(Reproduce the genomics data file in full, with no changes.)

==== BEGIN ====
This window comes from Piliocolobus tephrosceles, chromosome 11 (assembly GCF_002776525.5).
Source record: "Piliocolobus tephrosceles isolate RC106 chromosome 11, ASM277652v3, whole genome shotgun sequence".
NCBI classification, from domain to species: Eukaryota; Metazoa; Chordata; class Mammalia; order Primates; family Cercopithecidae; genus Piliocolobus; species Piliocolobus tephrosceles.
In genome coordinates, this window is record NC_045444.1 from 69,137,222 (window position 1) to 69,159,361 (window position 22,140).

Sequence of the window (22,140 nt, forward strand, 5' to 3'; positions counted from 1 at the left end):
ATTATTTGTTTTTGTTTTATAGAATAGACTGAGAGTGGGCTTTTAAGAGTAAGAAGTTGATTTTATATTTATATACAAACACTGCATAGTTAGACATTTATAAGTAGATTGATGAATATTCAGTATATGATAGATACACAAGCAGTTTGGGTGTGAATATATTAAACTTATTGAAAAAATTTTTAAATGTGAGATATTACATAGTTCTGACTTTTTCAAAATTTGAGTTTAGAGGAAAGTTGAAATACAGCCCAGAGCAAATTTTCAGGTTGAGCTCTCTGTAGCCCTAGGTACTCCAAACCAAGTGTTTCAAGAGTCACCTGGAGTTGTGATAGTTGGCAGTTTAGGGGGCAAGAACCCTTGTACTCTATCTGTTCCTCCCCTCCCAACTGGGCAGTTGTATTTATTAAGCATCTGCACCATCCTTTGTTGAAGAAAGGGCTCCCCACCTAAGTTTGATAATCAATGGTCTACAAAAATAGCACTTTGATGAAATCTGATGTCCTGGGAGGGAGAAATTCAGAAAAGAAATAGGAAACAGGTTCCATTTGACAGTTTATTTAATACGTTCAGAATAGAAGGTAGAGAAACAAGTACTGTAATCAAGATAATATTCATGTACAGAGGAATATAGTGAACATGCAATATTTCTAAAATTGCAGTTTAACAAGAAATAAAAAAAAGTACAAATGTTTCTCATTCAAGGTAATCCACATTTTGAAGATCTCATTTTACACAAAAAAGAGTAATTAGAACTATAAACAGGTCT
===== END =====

This window comes from Piliocolobus tephrosceles, chromosome 11 (assembly GCF_002776525.5).
Source record: "Piliocolobus tephrosceles isolate RC106 chromosome 11, ASM277652v3, whole genome shotgun sequence".
NCBI classification, from domain to species: Eukaryota; Metazoa; Chordata; class Mammalia; order Primates; family Cercopithecidae; genus Piliocolobus; species Piliocolobus tephrosceles.
In genome coordinates, this window is record NC_045444.1 from 69,137,222 (window position 1) to 69,159,361 (window position 22,140).

Sequence of the window (22,140 nt, forward strand, 5' to 3'; positions counted from 1 at the left end):
ATTATTTGTTTTTGTTTTATAGAATAGACTGAGAGTGGGCTTTTAAGAGTAAGAAGTTGATTTTATATTTATATACAAACACTGCATAGTTAGACATTTATAAGTAGATTGATGAATATTCAGTATATGATAGATACACAAGCAGTTTGGGTGTGAATATATTAAACTTATTGAAAAAATTTTTAAATGTGAGATATTACATAGTTCTGACTTTTTCAAAATTTGAGTTTAGAGGAAAGTTGAAATACAGCCCAGAGCAAATTTTCAGGTTGAGCTCTCTGTAGCCCTAGGTACTCCAAACCAAGTGTTTCAAGAGTCACCTGGAGTTGTGATAGTTGGCAGTTTAGGGGGCAAGAACCCTTGTACTCTATCTGTTCCTCCCCTCCCAACTGGGCAGTTGTATTTATTAAGCATCTGCACCATCCTTTGTTGAAGAAAGGGCTCCCCACCTAAGTTTGATAATCAATGGTCTACAAAAATAGCACTTTGATGAAATCTGATGTCCTGGGAGGGAGAAATTCAGAAAAGAAATAGGAAACAGGTTCCATTTGACAGTTTATTTAATACGTTCAGAATAGAAGGTAGAGAAACAAGTACTGTAATCAAGATAATATTCATGTACAGAGGAATATAGTGAACATGCAATATTTCTAAAATTGCAGTTTAACAAGAAATAAAAAAAAGTACAAATGTTTCTCATTCAAGGTAATCCACATTTTGAAGATCTCATTTTACACAAAAAAGAGTAATTAGAACTATAAACAGGTCT